Most People Get Visceral Fat This Way Now
Visceral fat isn't talked about enough outside the health and medical communities, but it's a hidden health problem that can cause serious issues like stroke, some cancers, type 2 diabetes and more. Visceral fat is located deep in your abdomen and wraps around your vital organs, which we obviously can't see, so most people don't know they have visceral fat. Eat This, Not That! Health spoke with Sean Marchese, MS, RN, a registered nurse at The Mesothelioma Center with a background in oncology clinical trials and over 15 years of direct patient care experience, who shares why visceral fat is so unhealthy and what causes it. Read on—and to ensure your health and the health of others, don't miss these Sure Signs You've Already Had COVID.
Why Visceral Fat is so Dangerous
Marchese explains, "The term visceral refers to deep tissues or organs, and visceral fat includes the stores of body fat located deep below the skin, close to organs such as the liver and intestines. Because of its proximity to essential organs and body systems, visceral fat has the potential to cause issues with metabolism, digestion or even the cardiac and nervous systems. Visceral fat can cause abnormal hormone levels and immune system signals called cytokines, potentially toxic to the cardiovascular system."
Why More People Don't Know About Visceral Fat?
"Subcutaneous fat makes up about 90% of body fat and lies just below the skin," says Marchese. "Many people may not realize there are different types of fat and that belly or abdominal fat is much more dangerous. Visceral fat is also called hidden fat because it's harder to notice how much has accumulated. Another term people may recognize is apple vs. pear-shaped bodies. Apple-shaped bodies with more abdominal or visceral fat tend to have bellies that extend outward rather than pear-shaped bodies, which accumulate subcutaneous fat on the flanks."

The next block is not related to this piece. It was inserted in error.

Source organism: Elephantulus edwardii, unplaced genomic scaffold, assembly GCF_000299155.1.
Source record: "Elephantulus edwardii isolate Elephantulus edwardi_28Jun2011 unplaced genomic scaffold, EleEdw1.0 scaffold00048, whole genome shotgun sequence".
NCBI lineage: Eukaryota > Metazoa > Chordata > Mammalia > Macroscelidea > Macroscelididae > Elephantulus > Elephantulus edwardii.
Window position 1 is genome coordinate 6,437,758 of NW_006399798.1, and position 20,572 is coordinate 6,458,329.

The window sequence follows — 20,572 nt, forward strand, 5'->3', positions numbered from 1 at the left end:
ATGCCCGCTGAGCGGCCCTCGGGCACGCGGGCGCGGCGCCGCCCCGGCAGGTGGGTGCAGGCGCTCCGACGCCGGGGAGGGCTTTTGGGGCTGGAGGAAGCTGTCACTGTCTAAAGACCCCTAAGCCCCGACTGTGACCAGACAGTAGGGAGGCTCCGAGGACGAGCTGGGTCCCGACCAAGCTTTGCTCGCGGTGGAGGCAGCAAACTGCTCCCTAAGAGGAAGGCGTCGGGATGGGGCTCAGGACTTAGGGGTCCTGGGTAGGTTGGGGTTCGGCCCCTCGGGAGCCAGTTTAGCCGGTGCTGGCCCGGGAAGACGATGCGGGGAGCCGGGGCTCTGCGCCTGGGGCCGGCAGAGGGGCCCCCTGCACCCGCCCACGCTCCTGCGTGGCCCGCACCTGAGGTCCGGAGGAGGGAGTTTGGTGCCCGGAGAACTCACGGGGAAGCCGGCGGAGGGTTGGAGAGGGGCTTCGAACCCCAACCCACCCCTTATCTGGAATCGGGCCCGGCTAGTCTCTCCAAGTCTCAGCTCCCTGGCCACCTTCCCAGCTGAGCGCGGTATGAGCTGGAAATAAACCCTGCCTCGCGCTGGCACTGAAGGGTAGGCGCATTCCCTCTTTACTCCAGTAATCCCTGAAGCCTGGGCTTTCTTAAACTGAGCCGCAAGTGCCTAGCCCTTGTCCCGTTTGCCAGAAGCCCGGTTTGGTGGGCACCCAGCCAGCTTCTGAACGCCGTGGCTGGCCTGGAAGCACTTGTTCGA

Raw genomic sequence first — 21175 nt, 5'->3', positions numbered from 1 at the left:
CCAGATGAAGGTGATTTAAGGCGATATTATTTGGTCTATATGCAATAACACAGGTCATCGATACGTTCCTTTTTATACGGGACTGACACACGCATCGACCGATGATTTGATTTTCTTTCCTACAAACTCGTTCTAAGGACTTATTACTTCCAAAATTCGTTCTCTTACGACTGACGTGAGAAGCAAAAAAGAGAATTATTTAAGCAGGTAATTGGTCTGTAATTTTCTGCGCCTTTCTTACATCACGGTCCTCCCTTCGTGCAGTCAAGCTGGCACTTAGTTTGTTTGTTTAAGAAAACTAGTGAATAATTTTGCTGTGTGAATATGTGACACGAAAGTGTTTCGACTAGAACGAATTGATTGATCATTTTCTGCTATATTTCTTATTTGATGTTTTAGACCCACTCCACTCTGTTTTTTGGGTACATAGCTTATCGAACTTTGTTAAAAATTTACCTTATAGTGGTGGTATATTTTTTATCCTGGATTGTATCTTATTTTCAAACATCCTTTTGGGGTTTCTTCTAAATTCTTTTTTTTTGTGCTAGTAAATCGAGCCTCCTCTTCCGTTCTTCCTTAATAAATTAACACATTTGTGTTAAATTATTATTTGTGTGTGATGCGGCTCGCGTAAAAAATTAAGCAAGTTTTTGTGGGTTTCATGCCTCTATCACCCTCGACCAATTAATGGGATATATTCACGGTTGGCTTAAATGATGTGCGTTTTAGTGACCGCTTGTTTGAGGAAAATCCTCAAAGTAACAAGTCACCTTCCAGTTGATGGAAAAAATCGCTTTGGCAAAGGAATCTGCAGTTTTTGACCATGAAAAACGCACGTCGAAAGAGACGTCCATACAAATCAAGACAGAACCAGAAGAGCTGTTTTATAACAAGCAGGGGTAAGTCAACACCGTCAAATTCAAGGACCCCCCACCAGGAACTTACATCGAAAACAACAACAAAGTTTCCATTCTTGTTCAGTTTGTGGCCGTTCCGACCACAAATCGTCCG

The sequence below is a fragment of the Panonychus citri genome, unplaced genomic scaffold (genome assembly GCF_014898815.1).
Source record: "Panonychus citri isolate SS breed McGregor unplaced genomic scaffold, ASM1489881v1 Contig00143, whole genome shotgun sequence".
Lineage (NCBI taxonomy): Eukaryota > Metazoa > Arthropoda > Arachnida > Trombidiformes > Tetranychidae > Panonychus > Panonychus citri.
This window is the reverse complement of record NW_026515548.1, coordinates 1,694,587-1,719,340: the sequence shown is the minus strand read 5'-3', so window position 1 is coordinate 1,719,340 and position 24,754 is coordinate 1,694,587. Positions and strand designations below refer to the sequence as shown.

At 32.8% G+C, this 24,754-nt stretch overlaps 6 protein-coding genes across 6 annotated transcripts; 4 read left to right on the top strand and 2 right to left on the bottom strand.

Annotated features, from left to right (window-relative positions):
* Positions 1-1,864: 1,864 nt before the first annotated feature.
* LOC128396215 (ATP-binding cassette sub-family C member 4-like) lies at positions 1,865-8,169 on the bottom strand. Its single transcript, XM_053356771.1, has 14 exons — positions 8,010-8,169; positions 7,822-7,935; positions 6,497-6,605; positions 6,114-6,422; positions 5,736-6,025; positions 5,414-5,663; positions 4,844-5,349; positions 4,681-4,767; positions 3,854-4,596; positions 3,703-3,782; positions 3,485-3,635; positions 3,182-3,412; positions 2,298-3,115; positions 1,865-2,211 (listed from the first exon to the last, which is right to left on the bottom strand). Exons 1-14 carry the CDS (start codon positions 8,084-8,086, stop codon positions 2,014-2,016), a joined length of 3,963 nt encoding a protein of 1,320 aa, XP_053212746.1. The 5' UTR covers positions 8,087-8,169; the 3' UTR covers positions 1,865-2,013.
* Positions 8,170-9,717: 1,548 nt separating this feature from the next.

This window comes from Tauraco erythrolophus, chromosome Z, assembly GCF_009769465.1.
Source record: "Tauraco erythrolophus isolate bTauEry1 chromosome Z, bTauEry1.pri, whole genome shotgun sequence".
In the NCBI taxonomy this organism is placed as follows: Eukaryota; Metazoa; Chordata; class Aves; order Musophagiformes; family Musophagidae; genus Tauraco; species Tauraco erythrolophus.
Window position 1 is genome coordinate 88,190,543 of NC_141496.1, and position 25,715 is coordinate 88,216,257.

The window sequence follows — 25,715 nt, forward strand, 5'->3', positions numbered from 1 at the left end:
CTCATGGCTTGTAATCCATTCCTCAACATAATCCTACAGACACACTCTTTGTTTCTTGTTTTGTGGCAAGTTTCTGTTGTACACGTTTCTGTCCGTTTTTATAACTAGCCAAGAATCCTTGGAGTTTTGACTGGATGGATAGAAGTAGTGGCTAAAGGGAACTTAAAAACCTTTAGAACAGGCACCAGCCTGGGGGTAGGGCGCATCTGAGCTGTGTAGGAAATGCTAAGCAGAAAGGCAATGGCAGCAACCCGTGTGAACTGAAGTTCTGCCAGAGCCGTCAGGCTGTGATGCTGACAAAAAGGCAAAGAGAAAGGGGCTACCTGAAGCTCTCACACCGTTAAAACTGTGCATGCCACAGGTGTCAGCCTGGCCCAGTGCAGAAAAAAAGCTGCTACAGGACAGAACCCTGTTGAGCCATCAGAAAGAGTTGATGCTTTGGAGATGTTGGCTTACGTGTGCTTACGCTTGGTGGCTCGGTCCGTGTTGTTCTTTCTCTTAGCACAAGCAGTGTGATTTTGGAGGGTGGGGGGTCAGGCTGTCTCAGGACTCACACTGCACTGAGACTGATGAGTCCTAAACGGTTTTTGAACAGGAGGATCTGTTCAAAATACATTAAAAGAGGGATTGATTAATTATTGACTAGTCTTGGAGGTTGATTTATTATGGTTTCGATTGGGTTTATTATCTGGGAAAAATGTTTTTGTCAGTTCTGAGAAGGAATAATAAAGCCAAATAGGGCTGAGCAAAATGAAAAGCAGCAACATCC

How Do People Know They Have Visceral Fat
According to Marchese, "Body changes caused by visceral fat are subtle but still noticeable. If you feel like your body shape has changed over time or you're experiencing changes in mood, metabolism and appetite (signs many people associate with aging), an increase in visceral fat may be the culprit. Visceral fat can lead to heart disease and type 2 diabetes if left unchecked. Regular diet and exercise is the best way to fight back against abdominal fat. Healthy nutrition and food portions, along with 30 minutes of exercise per day, can decrease risks associated with visceral fat. Of course, if you've noticed any changes to your body, your primary health physician can help determine the cause and create a personalized plan to reduce risk."
There's many ways we can help prevent visceral fat, but there's nothing we can do about genetics. Marchese says, "Scientific evidence tells us that our genes may play a role in body fat distribution, explaining why we have different body types. Some studies suggest DNA may be responsible for up to 60% of our fat distribution. "
Too Little Activity
One way we can help avoid visceral fat is by staying active. Marchese states, "When we exercise, our body uses fat to create energy and burn calories. When we consume more calories than we burn, the body stores them as fat, and long-term fat storage can produce dangerous chemicals that lead to disease."
"Some foods are more efficient at becoming stored fat than fat your body can use quickly," Marchese reminds us. "Sugary foods, beverages and alcohol create an abundance of calories that not only lead to increased fat storage but can activate cortisol and other hormones that promote abdominal fat buildup further. Eating and drinking unhealthy foods or too many calories can increase sleepiness and decrease the motivation to exercise, increasing the risk of abdominal fat buildup."